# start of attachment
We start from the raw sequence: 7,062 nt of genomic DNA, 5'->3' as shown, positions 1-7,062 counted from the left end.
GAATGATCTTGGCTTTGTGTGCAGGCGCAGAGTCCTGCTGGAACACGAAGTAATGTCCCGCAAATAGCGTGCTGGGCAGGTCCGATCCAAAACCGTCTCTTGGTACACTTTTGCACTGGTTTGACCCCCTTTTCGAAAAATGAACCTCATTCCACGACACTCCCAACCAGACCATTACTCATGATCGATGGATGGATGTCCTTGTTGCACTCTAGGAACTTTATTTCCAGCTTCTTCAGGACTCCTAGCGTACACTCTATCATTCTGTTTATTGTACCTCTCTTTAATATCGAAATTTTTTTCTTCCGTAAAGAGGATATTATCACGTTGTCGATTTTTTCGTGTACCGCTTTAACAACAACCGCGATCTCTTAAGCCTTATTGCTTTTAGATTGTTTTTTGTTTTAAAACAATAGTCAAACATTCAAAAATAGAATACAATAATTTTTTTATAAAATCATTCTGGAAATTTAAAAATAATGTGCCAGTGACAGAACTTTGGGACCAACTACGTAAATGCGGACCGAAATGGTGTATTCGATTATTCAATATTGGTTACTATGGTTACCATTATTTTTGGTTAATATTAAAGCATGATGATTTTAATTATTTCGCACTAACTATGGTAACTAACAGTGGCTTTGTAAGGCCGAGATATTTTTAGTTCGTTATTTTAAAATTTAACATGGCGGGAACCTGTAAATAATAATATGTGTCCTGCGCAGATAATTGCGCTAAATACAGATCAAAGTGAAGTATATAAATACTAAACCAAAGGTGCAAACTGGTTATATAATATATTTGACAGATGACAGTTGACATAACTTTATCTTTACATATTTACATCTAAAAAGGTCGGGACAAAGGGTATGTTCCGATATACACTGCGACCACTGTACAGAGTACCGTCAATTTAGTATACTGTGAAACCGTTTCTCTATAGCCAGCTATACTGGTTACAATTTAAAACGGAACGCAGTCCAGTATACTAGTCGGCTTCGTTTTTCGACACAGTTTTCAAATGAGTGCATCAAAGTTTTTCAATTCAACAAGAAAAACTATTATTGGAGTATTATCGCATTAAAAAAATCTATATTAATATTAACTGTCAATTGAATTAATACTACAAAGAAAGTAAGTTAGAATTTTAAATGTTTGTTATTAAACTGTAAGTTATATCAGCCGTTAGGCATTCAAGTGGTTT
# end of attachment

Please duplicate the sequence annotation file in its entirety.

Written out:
We start from the raw sequence: 7,062 nt of genomic DNA, 5'->3' as shown, positions 1-7,062 counted from the left end.
GAATGATCTTGGCTTTGTGTGCAGGCGCAGAGTCCTGCTGGAACACGAAGTAATGTCCCGCAAATAGCGTGCTGGGCAGGTCCGATCCAAAACCGTCTCTTGGTACACTTTTGCACTGGTTTGACCCCCTTTTCGAAAAATGAACCTCATTCCACGACACTCCCAACCAGACCATTACTCATGATCGATGGATGGATGTCCTTGTTGCACTCTAGGAACTTTATTTCCAGCTTCTTCAGGACTCCTAGCGTACACTCTATCATTCTGTTTATTGTACCTCTCTTTAATATCGAAATTTTTTTCTTCCGTAAAGAGGATATTATCACGTTGTCGATTTTTTCGTGTACCGCTTTAACAACAACCGCGATCTCTTAAGCCTTATTGCTTTTAGATTGTTTTTTGTTTTAAAACAATAGTCAAACATTCAAAAATAGAATACAATAATTTTTTTATAAAATCATTCTGGAAATTTAAAAATAATGTGCCAGTGACAGAACTTTGGGACCAACTACGTAAATGCGGACCGAAATGGTGTATTCGATTATTCAATATTGGTTACTATGGTTACCATTATTTTTGGTTAATATTAAAGCATGATGATTTTAATTATTTCGCACTAACTATGGTAACTAACAGTGGCTTTGTAAGGCCGAGATATTTTTAGTTCGTTATTTTAAAATTTAACATGGCGGGAACCTGTAAATAATAATATGTGTCCTGCGCAGATAATTGCGCTAAATACAGATCAAAGTGAAGTATATAAATACTAAACCAAAGGTGCAAACTGGTTATATAATATATTTGACAGATGACAGTTGACATAACTTTATCTTTACATATTTACATCTAAAAAGGTCGGGACAAAGGGTATGTTCCGATATACACTGCGACCACTGTACAGAGTACCGTCAATTTAGTATACTGTGAAACCGTTTCTCTATAGCCAGCTATACTGGTTACAATTTAAAACGGAACGCAGTCCAGTATACTAGTCGGCTTCGTTTTTCGACACAGTTTTCAAATGAGTGCATCAAAGTTTTTCAATTCAACAAGAAAAACTATTATTGGAGTATTATCGCATTAAAAAAATCTATATTAATATTAACTGTCAATTGAATTAATACTACAAAGAAAGTAAGTTAGAATTTTAAATGTTTGTTATTAAACTGTAAGTTATATCAGCCGTTAGGCATTCAAGTGGTTT